• Chapter Eleven. Computational Methods for Prediction of RNA Interactions with Metal Ions and Small Organic Ligands
    • Abstract
    • 1 Introduction
    • 2 Computational Modeling of RNA–Ligand Complex Structures
    • 3 MetalionRNA and LigandRNA
    • Acknowledgments
    • References
  • Chapter Twelve. Computational Prediction of Riboswitches
    • Abstract
    • 1 Introduction
    • 2 Riboswitches
    • 3 Riboswitch gene finders
    • 4 Conformational switches
    • 5 Conclusion
    • 6 Acknowledgments
    • References
  • Chapter Thirteen. Computational and Experimental Studies of Reassociating RNA/DNA Hybrids Containing Split Functionalities
    • Abstract
    • 1 Introduction
    • 2 Thermodynamic Prediction of Different Compositions of RNA and DNA Strand Associations
    • 3 Sequence Design of RNA/DNA Hybrids
    • 4 Enzyme-Assisted In Vitro Production of RNA/DNA Hybrids
    • 5 Experimental Testing of RNA/DNA Hybrids
    • 6 Concluding Remarks
    • Acknowledgments
    • References
  • Chapter Fourteen. Multiscale Methods for Computational RNA Enzymology
    • Abstract
    • 1 Introduction
    • 2 The “Problem Space” of Computational RNA Enzymology
    • 3 Multiscale Modeling Strategy
    • 4 Catalytic Strategies for Cleavage of the RNA Backbone
    • 5 Modeling Ion and Nucleic Acid Interactions
    • 6 Modeling pH-Rate Profiles for Enzymes
    • 7 Modeling Conformational States
    • 8 Modeling the Chemical Steps of Catalysis
    • 9 Computing KIEs to Verify Transition State Structure
    • 10 Conclusions
    • Acknowledgments
    • References
  • Author Index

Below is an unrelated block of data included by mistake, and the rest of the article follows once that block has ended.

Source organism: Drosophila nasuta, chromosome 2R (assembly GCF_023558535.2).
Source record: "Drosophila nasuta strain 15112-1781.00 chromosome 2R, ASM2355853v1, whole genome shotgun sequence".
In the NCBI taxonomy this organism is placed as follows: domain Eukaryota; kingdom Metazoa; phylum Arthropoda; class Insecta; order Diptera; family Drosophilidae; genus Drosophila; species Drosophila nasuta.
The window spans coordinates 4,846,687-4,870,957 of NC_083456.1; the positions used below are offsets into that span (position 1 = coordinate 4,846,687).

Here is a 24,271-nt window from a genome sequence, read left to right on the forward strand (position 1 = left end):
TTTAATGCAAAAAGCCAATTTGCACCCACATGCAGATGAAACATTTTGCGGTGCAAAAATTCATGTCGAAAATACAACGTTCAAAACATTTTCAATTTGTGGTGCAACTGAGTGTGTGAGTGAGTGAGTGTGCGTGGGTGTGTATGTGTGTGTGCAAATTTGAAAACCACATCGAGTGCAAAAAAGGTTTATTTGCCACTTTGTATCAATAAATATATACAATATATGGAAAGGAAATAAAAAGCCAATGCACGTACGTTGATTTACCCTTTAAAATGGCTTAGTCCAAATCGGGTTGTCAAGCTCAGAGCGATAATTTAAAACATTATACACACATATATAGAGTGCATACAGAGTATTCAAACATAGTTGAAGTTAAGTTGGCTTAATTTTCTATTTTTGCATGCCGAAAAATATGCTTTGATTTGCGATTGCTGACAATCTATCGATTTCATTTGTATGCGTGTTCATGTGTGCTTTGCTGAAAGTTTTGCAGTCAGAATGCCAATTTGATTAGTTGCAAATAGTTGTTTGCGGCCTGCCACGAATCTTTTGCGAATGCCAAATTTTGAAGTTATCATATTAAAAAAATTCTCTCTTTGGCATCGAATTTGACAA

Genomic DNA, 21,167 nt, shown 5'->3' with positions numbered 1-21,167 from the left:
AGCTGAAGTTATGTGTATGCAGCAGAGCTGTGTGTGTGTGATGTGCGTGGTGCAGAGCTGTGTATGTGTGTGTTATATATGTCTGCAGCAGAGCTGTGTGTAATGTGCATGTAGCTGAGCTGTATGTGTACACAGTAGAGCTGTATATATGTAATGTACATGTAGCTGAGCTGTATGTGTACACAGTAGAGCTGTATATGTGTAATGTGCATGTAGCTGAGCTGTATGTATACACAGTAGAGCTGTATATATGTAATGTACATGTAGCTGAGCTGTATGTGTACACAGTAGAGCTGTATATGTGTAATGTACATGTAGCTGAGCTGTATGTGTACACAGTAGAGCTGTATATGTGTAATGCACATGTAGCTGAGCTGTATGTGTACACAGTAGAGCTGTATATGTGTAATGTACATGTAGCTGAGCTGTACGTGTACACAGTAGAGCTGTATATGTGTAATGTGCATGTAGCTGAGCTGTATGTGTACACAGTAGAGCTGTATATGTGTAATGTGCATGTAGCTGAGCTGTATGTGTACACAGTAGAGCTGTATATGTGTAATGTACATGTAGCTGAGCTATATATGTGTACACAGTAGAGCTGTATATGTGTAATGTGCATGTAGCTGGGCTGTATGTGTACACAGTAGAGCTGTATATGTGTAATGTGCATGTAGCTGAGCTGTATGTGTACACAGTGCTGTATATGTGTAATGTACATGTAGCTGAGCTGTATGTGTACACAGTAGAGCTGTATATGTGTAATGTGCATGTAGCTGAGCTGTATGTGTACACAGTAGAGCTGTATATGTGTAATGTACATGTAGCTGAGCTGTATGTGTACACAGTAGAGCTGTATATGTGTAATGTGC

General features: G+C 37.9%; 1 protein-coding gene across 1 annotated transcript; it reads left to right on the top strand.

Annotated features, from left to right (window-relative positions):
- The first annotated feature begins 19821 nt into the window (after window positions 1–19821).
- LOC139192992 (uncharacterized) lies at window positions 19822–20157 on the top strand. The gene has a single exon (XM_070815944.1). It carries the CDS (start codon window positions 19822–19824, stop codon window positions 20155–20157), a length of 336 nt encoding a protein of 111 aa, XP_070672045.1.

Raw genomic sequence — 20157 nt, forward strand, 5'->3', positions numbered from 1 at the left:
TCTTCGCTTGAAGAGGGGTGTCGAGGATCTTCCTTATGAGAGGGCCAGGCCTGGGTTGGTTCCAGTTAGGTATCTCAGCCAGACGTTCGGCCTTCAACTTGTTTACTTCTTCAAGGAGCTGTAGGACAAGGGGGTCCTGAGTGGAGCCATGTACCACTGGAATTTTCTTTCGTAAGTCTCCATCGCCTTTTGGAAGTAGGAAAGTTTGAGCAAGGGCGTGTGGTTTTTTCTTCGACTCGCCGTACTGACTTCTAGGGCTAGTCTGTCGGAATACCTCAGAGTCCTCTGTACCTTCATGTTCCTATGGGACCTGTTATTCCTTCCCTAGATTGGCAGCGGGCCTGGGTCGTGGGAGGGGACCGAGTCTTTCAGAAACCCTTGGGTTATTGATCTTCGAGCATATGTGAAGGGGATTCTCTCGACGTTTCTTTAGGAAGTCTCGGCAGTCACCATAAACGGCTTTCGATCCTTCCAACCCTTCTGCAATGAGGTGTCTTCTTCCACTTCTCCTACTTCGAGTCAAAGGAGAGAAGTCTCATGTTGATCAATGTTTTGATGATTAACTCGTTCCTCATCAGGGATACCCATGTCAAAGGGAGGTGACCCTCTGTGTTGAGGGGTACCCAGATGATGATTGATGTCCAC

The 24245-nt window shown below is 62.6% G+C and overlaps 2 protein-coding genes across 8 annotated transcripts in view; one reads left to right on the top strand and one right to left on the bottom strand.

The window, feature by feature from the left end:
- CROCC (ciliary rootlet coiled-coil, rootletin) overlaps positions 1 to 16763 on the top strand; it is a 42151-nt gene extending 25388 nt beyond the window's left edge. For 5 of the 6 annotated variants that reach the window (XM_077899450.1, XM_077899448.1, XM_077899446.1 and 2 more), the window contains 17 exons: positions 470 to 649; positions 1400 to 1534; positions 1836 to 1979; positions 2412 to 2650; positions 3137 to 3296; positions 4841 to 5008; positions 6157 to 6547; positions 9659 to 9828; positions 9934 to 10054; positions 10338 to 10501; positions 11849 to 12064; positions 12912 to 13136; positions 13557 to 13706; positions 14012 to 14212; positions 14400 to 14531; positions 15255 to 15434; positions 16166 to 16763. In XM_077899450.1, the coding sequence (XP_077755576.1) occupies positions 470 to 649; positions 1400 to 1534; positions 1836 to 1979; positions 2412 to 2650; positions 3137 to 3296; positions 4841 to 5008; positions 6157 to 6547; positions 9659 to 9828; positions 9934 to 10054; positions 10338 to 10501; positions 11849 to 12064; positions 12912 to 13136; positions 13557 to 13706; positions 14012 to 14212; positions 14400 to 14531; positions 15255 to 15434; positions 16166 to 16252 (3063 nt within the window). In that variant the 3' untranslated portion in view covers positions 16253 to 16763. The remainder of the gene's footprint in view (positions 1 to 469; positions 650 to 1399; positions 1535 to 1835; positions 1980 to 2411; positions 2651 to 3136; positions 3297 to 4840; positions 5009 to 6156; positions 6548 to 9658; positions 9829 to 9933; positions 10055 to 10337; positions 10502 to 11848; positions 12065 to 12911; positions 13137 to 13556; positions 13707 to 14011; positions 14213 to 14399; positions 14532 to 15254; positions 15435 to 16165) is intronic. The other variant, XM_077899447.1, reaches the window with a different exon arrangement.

• Subject Index
  • Color Plate

Description

This new volume of Methods in Enzymology continues the legacy of this premier serial with quality chapters authored by leaders in the field. This volume covers computational prediction RNA structure and dynamics, including such topics as computational modeling of RNA secondary and tertiary structures, riboswitch dynamics, and ion-RNA, ligand-RNA and DNA-RNA interactions.

Key Features

  • Continues the legacy of this premier serial with quality chapters authored by leaders in the field
  • Covers computational methods and applications in RNA structure and dynamics
  • Contains chapters with emerging topics such as RNA structure prediction, riboswitch dynamics and thermodynamics, and effects of ions and ligands.

Readership

Biochemists, biophysicists, molecular biologists, analytical chemists, and physiologists.


Details

No. of pages:
422
Language:
English
Copyright:
© Academic Press 2015
Published:
Imprint:
Academic Press
eBook ISBN:
9780128016183
Hardcover ISBN:
9780128014295

Reviews

Praise for the Series:
"Should be on the shelves of all libraries in the world as a whole collection." --Chemistry in Industry
"The work most often consulted in the lab." --Enzymologia
"The Methods in Enzymology series represents the gold-standard." --Neuroscience


About the Serial Volume Editors

Shi-Jie Chen Serial Volume Editor

Shi-Jie Chen is Professor of the Department of Physics Astronomy and Department of Biochemistry and is core faculty member in the Informatics Institute at the University of Missouri-Columbia. Dr. Chen received his Ph.D. in Physics from the University of California, San Diego in 1994. He was a postdoctoral researcher at the University of California, San Francisco in 1994-9 and began his faculty appointment at the University of Missouri-Columbia in 1999. Chen has served the scientific community by his participation on multiple NIH review panels and site visit reviewer teams. He served as Associate Editor of the PLoS Computational Biology. His laboratory developed Vfold and TBI, open source and freely available web servers and software for the computational predictions of RNA structure, folding thermodynamics, and ion effects. Dr. Chen was elected to the fellow of American Physical Society in 2012.

Affiliations and Expertise

Biophysics, Biochemistry and Informatics, University of Missouri-Columbia, USA

Donald H. Burke-Aguero Serial Volume Editor

Affiliations and Expertise

Department of Molecular Microbiology & Immunology and Department of Biochemistry, University of Missouri, USA